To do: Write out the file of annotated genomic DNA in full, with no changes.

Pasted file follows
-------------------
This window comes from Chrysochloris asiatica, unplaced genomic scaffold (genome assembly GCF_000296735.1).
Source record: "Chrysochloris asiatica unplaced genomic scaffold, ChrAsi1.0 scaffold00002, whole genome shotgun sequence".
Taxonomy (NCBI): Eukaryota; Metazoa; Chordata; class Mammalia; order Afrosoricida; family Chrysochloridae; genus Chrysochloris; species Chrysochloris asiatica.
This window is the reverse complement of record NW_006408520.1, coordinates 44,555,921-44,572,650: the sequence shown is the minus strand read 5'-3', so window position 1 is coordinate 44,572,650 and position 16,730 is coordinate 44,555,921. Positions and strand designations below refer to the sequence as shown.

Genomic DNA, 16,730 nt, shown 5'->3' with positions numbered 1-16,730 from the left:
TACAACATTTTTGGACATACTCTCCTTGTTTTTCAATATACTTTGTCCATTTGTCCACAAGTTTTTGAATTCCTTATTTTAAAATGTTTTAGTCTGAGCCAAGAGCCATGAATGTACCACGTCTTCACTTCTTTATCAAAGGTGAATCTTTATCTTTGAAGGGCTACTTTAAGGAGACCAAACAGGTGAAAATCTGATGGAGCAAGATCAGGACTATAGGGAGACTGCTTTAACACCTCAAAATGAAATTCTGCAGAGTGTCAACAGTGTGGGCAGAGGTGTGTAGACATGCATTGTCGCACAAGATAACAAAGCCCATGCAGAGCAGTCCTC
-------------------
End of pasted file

This window comes from Chrysochloris asiatica, unplaced genomic scaffold (genome assembly GCF_000296735.1).
Source record: "Chrysochloris asiatica unplaced genomic scaffold, ChrAsi1.0 scaffold00002, whole genome shotgun sequence".
Taxonomy (NCBI): Eukaryota; Metazoa; Chordata; class Mammalia; order Afrosoricida; family Chrysochloridae; genus Chrysochloris; species Chrysochloris asiatica.
This window is the reverse complement of record NW_006408520.1, coordinates 44,555,921-44,572,650: the sequence shown is the minus strand read 5'-3', so window position 1 is coordinate 44,572,650 and position 16,730 is coordinate 44,555,921. Positions and strand designations below refer to the sequence as shown.

Genomic DNA, 16,730 nt, shown 5'->3' with positions numbered 1-16,730 from the left:
TACAACATTTTTGGACATACTCTCCTTGTTTTTCAATATACTTTGTCCATTTGTCCACAAGTTTTTGAATTCCTTATTTTAAAATGTTTTAGTCTGAGCCAAGAGCCATGAATGTACCACGTCTTCACTTCTTTATCAAAGGTGAATCTTTATCTTTGAAGGGCTACTTTAAGGAGACCAAACAGGTGAAAATCTGATGGAGCAAGATCAGGACTATAGGGAGACTGCTTTAACACCTCAAAATGAAATTCTGCAGAGTGTCAACAGTGTGGGCAGAGGTGTGTAGACATGCATTGTCGCACAAGATAACAAAGCCCATGCAGAGCAGTCCTC